Operator work practices are an essential component in the effective use of engineering controls to maintain a safe workplace. Ensuring that safe operating practices are consistently followed in the workplace should be a part of any solution to control welding fume exposure, as well as to minimize worker exposure to other hazards. Key principles for safe work practices include:

  • Welders should be trained to keep their head out of the fumes

  • Welders should use enough ventilation or exhaust at the arc, or both, and keep fumes and gases from their breathing zone and general area

  • Welders should be trained to properly use ventilation and exhaust equipment

  • Welders should read and follow product warnings, MSDS and the employer’s safety rules.

    • These common sense precautions are known to trained welders. However, reinforcing them with periodic training is essential. Many welding product manufacturers can assist employers by providing training or materials.

      Personal protection equipment

      Personal protection equipment (PPE), such as respirators, is the most difficult control method to effectively implement, and OSHA requires that practical and feasible engineering controls and work practices be implemented before relying on it. In situations where the use of a respirator is necessary, OSHA requires employers to establish a respiratory protection program (29CFR 1910.134).

      When undertaking any program to control welding fume exposures, no solution will fit every application. The final approach will likely include a combination of methods, dictated by the requirements of the application and user preferences. Any solution should result in acceptable welding quality and productivity and achieve a workplace compliant with applicable exposure limits and a cleaner working environment.

      Author Information
      Christopher J. Cole, MS, CIH, CSP is welding health and safety coordinator, Automation Division, The Lincoln Electric Company.

      For further information...

      For further information on controlling welding fumes, see American Welding Society publications such as ANSI/AWS Z49.1 "Safety in Welding, Cutting and Allied Processes," which can be downloaded at

The Top Plant program honors outstanding manufacturing facilities in North America. View the 2015 Top Plant.
The Product of the Year program recognizes products newly released in the manufacturing industries.
Each year, a panel of Control Engineering and Plant Engineering editors and industry expert judges select the System Integrator of the Year Award winners in three categories.
Pipe fabrication and IIoT; 2017 Product of the Year finalists
The future of electrical safety; Four keys to RPM success; Picking the right weld fume option
A new approach to the Skills Gap; Community colleges may hold the key for manufacturing; 2017 Engineering Leaders Under 40
Control room technology innovation; Practical approaches to corrosion protection; Pipeline regulator revises quality programs
The cloud, mobility, and remote operations; SCADA and contextual mobility; Custom UPS empowering a secure pipeline
Infrastructure for natural gas expansion; Artificial lift methods; Disruptive technology and fugitive gas emissions
Power system design for high-performance buildings; mitigating arc flash hazards
VFDs improving motion control applications; Powering automation and IIoT wirelessly; Connecting the dots
Natural gas engines; New applications for fuel cells; Large engines become more efficient; Extending boiler life

Annual Salary Survey

Before the calendar turned, 2016 already had the makings of a pivotal year for manufacturing, and for the world.

There were the big events for the year, including the United States as Partner Country at Hannover Messe in April and the 2016 International Manufacturing Technology Show in Chicago in September. There's also the matter of the U.S. presidential elections in November, which promise to shape policy in manufacturing for years to come.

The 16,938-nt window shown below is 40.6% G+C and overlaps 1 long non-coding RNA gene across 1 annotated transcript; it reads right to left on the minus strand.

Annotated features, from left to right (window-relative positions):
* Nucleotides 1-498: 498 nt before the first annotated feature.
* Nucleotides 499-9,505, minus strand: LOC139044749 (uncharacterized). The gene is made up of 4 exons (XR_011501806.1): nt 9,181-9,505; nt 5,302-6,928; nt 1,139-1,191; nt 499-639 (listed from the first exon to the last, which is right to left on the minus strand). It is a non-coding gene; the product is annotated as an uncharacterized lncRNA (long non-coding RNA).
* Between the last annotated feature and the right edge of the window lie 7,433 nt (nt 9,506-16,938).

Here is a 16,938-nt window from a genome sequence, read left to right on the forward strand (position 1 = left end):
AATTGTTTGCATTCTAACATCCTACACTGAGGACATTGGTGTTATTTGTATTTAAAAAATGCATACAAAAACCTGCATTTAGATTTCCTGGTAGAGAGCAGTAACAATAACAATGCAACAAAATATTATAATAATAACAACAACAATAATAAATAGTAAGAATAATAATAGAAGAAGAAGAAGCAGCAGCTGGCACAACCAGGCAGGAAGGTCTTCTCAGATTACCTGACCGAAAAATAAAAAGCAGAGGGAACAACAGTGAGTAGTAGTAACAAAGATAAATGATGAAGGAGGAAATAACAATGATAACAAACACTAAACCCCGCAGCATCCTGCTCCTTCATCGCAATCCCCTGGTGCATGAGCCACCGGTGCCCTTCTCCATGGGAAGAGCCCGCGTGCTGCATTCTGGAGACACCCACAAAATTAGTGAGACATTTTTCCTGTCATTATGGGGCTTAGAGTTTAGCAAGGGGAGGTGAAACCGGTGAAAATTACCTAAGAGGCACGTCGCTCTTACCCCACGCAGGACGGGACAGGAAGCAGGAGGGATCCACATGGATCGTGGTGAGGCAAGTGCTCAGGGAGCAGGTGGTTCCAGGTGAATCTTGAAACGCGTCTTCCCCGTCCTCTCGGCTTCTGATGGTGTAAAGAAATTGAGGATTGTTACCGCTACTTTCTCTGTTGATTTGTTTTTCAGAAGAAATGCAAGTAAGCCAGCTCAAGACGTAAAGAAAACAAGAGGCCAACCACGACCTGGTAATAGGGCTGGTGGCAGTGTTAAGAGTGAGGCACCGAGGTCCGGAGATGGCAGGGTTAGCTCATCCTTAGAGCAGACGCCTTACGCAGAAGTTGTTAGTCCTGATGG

But the year started with global economic turmoil, as a slowdown in Chinese manufacturing triggered a worldwide stock hiccup that sent values plummeting. The continued plunge in world oil prices has resulted in a slowdown in exploration and, by extension, the manufacture of exploration equipment.

Read more: 2015 Salary Survey

Maintenance and reliability tips and best practices from the maintenance and reliability coaches at Allied Reliability Group.
The One Voice for Manufacturing blog reports on federal public policy issues impacting the manufacturing sector. One Voice is a joint effort by the National Tooling and Machining...
The Society for Maintenance and Reliability Professionals an organization devoted...
Join this ongoing discussion of machine guarding topics, including solutions assessments, regulatory compliance, gap analysis...
IMS Research, recently acquired by IHS Inc., is a leading independent supplier of market research and consultancy to the global electronics industry.
Maintenance is not optional in manufacturing. It’s a profit center, driving productivity and uptime while reducing overall repair costs.
The Lachance on CMMS blog is about current maintenance topics. Blogger Paul Lachance is president and chief technology officer for Smartware Group.
The maintenance journey has been a long, slow trek for most manufacturers and has gone from preventive maintenance to predictive maintenance.
This digital report explains how plant engineers and subject matter experts (SME) need support for time series data and its many challenges.
This digital report will explore several aspects of how IIoT will transform manufacturing in the coming years.
Maintenance Manager; California Oils Corp.
Associate, Electrical Engineering; Wood Harbinger
Control Systems Engineer; Robert Bosch Corp.
This course focuses on climate analysis, appropriateness of cooling system selection, and combining cooling systems.
This course will help identify and reveal electrical hazards and identify the solutions to implementing and maintaining a safe work environment.
This course explains how maintaining power and communication systems through emergency power-generation systems is critical.
click me